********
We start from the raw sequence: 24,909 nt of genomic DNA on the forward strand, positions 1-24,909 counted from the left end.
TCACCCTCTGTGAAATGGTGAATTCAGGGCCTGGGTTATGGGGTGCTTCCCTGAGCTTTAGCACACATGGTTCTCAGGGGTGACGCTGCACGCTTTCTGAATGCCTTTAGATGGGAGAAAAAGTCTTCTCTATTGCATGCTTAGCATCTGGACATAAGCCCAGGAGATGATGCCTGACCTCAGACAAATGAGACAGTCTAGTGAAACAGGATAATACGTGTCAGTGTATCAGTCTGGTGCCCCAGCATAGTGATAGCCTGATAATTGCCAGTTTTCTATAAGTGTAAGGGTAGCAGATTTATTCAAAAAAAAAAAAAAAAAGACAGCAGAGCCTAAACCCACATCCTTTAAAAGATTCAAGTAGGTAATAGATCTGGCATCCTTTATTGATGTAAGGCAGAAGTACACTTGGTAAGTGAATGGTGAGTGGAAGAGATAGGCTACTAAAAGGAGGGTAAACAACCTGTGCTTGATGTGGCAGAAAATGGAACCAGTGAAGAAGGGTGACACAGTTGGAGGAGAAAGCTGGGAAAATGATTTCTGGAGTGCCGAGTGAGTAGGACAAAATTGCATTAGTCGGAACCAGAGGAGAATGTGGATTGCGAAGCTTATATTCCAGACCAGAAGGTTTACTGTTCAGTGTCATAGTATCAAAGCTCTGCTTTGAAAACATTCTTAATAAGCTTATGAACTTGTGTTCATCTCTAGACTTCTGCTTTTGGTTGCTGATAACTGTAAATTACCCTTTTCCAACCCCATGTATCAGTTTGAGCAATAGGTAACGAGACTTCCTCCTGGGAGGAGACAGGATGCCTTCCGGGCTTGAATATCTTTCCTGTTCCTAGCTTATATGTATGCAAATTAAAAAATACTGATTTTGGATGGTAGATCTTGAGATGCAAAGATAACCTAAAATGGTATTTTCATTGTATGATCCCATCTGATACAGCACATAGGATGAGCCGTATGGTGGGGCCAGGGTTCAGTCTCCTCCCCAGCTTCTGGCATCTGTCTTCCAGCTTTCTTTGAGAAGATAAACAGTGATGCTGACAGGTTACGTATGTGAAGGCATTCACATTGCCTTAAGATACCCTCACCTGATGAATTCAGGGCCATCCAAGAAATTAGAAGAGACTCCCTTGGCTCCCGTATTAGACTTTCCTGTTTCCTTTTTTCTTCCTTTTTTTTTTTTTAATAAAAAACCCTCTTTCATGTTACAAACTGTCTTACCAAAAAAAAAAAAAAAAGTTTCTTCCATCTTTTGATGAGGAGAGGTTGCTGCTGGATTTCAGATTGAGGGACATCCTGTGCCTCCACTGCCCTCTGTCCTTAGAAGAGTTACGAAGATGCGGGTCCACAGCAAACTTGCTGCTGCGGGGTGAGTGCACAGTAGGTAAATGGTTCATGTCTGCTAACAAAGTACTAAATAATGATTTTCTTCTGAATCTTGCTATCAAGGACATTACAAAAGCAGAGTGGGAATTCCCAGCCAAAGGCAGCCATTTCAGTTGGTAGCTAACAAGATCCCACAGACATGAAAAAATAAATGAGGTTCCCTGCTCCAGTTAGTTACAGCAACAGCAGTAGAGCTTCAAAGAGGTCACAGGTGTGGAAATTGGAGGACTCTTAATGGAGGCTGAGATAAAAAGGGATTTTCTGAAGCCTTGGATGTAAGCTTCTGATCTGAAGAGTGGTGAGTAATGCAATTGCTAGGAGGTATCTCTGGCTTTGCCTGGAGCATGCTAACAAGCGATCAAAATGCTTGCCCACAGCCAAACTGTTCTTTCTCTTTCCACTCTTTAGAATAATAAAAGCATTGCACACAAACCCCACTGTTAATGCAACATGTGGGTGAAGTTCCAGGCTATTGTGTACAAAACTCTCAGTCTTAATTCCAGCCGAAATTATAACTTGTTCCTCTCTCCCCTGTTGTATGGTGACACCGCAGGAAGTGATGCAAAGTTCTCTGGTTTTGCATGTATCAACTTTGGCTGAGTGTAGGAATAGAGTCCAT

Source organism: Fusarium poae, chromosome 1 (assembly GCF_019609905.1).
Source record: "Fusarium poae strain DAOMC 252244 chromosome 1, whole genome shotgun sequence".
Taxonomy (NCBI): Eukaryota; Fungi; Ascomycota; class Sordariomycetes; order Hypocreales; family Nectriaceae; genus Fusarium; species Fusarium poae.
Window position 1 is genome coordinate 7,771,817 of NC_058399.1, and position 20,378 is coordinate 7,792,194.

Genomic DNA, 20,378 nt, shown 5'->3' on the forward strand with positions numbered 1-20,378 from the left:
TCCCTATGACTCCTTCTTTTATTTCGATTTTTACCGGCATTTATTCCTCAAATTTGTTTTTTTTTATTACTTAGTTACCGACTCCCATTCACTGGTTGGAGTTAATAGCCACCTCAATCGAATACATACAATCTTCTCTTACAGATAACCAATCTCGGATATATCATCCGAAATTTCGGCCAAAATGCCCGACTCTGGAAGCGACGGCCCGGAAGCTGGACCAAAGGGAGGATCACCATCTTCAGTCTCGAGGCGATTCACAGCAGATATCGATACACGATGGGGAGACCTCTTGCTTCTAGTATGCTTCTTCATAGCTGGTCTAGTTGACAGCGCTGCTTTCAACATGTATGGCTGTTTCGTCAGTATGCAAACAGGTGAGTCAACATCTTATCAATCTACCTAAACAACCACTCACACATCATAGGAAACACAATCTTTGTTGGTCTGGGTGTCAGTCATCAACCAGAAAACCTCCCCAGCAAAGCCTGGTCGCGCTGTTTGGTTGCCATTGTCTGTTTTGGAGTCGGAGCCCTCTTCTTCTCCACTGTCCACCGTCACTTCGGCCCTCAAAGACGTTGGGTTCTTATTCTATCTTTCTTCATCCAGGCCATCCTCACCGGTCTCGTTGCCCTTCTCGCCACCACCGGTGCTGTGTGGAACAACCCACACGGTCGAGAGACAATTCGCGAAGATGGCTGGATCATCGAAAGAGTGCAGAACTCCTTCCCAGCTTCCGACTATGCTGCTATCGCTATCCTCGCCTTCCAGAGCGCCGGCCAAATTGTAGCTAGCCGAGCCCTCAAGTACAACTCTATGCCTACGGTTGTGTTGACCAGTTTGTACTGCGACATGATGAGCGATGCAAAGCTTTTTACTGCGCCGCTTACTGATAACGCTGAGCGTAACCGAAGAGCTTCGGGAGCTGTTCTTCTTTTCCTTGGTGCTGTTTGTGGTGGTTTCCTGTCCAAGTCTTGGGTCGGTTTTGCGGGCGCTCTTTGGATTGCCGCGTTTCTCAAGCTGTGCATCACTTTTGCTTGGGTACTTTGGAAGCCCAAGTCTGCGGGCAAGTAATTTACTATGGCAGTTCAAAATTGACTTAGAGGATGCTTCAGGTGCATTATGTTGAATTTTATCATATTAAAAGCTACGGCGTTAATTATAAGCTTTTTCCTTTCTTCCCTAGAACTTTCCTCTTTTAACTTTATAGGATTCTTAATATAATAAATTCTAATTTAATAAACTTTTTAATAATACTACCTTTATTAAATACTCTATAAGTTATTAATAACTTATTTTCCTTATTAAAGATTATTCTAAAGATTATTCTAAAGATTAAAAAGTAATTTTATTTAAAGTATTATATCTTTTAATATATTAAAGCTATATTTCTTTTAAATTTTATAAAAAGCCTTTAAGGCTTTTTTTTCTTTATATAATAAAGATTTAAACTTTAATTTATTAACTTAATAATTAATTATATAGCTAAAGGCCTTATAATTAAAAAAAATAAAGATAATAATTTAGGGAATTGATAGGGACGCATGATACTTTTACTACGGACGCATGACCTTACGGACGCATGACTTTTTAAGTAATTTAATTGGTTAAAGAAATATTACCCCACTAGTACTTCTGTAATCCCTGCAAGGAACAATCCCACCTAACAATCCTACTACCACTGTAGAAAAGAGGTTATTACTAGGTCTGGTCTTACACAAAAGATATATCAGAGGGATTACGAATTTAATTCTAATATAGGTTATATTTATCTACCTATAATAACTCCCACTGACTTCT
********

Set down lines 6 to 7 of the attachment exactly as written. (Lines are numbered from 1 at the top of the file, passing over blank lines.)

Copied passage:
Window position 1 is genome coordinate 7,771,817 of NC_058399.1, and position 20,378 is coordinate 7,792,194.

Genomic DNA, 20,378 nt, shown 5'->3' on the forward strand with positions numbered 1-20,378 from the left: